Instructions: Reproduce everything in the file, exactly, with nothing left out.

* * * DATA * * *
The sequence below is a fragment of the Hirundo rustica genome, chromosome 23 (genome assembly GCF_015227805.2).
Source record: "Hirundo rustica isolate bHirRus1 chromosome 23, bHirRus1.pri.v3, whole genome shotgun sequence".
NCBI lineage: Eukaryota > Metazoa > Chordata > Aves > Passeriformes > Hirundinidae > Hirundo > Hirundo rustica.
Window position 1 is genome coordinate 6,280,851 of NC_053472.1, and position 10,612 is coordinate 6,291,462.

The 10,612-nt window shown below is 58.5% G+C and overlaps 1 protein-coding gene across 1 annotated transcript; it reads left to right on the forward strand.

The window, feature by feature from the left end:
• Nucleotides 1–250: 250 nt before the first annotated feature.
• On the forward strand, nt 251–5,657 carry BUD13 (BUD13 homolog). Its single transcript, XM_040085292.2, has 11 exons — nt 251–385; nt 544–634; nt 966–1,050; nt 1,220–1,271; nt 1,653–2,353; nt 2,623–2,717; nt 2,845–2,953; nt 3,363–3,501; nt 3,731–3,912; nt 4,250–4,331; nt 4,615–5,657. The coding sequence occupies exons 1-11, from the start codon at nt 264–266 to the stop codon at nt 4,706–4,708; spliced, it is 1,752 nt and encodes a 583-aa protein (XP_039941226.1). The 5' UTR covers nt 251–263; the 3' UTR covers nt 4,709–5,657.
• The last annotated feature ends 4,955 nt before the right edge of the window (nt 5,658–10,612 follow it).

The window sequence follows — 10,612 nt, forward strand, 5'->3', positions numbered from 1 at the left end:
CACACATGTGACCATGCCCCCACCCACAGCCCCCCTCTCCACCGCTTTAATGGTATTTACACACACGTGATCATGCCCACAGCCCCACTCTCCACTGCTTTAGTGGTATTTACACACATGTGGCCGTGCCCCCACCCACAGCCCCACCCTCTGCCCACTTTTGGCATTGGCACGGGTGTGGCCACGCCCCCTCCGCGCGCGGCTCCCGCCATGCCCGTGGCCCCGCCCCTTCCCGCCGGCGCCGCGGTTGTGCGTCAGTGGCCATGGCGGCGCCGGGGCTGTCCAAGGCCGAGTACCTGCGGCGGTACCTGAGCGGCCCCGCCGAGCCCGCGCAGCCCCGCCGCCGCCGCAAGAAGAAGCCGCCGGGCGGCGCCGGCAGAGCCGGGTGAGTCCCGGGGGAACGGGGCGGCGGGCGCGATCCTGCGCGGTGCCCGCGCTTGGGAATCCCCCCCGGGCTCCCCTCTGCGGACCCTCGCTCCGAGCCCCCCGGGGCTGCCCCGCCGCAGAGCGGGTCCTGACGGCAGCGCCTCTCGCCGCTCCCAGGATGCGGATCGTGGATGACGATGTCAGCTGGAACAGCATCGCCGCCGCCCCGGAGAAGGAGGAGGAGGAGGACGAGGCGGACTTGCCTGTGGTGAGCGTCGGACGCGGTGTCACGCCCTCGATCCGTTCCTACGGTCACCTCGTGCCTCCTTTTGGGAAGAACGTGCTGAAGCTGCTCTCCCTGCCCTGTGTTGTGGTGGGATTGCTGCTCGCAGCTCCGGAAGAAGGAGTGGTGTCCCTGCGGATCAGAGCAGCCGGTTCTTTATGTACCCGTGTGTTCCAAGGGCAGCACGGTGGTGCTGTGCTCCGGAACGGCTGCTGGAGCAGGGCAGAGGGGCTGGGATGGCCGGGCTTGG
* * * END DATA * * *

The sequence below is a fragment of the Hirundo rustica genome, chromosome 23 (genome assembly GCF_015227805.2).
Source record: "Hirundo rustica isolate bHirRus1 chromosome 23, bHirRus1.pri.v3, whole genome shotgun sequence".
NCBI lineage: Eukaryota > Metazoa > Chordata > Aves > Passeriformes > Hirundinidae > Hirundo > Hirundo rustica.
Window position 1 is genome coordinate 6,280,851 of NC_053472.1, and position 10,612 is coordinate 6,291,462.

The 10,612-nt window shown below is 58.5% G+C and overlaps 1 protein-coding gene across 1 annotated transcript; it reads left to right on the forward strand.

The window, feature by feature from the left end:
• Nucleotides 1–250: 250 nt before the first annotated feature.
• On the forward strand, nt 251–5,657 carry BUD13 (BUD13 homolog). Its single transcript, XM_040085292.2, has 11 exons — nt 251–385; nt 544–634; nt 966–1,050; nt 1,220–1,271; nt 1,653–2,353; nt 2,623–2,717; nt 2,845–2,953; nt 3,363–3,501; nt 3,731–3,912; nt 4,250–4,331; nt 4,615–5,657. The coding sequence occupies exons 1-11, from the start codon at nt 264–266 to the stop codon at nt 4,706–4,708; spliced, it is 1,752 nt and encodes a 583-aa protein (XP_039941226.1). The 5' UTR covers nt 251–263; the 3' UTR covers nt 4,709–5,657.
• The last annotated feature ends 4,955 nt before the right edge of the window (nt 5,658–10,612 follow it).

The window sequence follows — 10,612 nt, forward strand, 5'->3', positions numbered from 1 at the left end:
CACACATGTGACCATGCCCCCACCCACAGCCCCCCTCTCCACCGCTTTAATGGTATTTACACACACGTGATCATGCCCACAGCCCCACTCTCCACTGCTTTAGTGGTATTTACACACATGTGGCCGTGCCCCCACCCACAGCCCCACCCTCTGCCCACTTTTGGCATTGGCACGGGTGTGGCCACGCCCCCTCCGCGCGCGGCTCCCGCCATGCCCGTGGCCCCGCCCCTTCCCGCCGGCGCCGCGGTTGTGCGTCAGTGGCCATGGCGGCGCCGGGGCTGTCCAAGGCCGAGTACCTGCGGCGGTACCTGAGCGGCCCCGCCGAGCCCGCGCAGCCCCGCCGCCGCCGCAAGAAGAAGCCGCCGGGCGGCGCCGGCAGAGCCGGGTGAGTCCCGGGGGAACGGGGCGGCGGGCGCGATCCTGCGCGGTGCCCGCGCTTGGGAATCCCCCCCGGGCTCCCCTCTGCGGACCCTCGCTCCGAGCCCCCCGGGGCTGCCCCGCCGCAGAGCGGGTCCTGACGGCAGCGCCTCTCGCCGCTCCCAGGATGCGGATCGTGGATGACGATGTCAGCTGGAACAGCATCGCCGCCGCCCCGGAGAAGGAGGAGGAGGAGGACGAGGCGGACTTGCCTGTGGTGAGCGTCGGACGCGGTGTCACGCCCTCGATCCGTTCCTACGGTCACCTCGTGCCTCCTTTTGGGAAGAACGTGCTGAAGCTGCTCTCCCTGCCCTGTGTTGTGGTGGGATTGCTGCTCGCAGCTCCGGAAGAAGGAGTGGTGTCCCTGCGGATCAGAGCAGCCGGTTCTTTATGTACCCGTGTGTTCCAAGGGCAGCACGGTGGTGCTGTGCTCCGGAACGGCTGCTGGAGCAGGGCAGAGGGGCTGGGATGGCCGGGCTTGG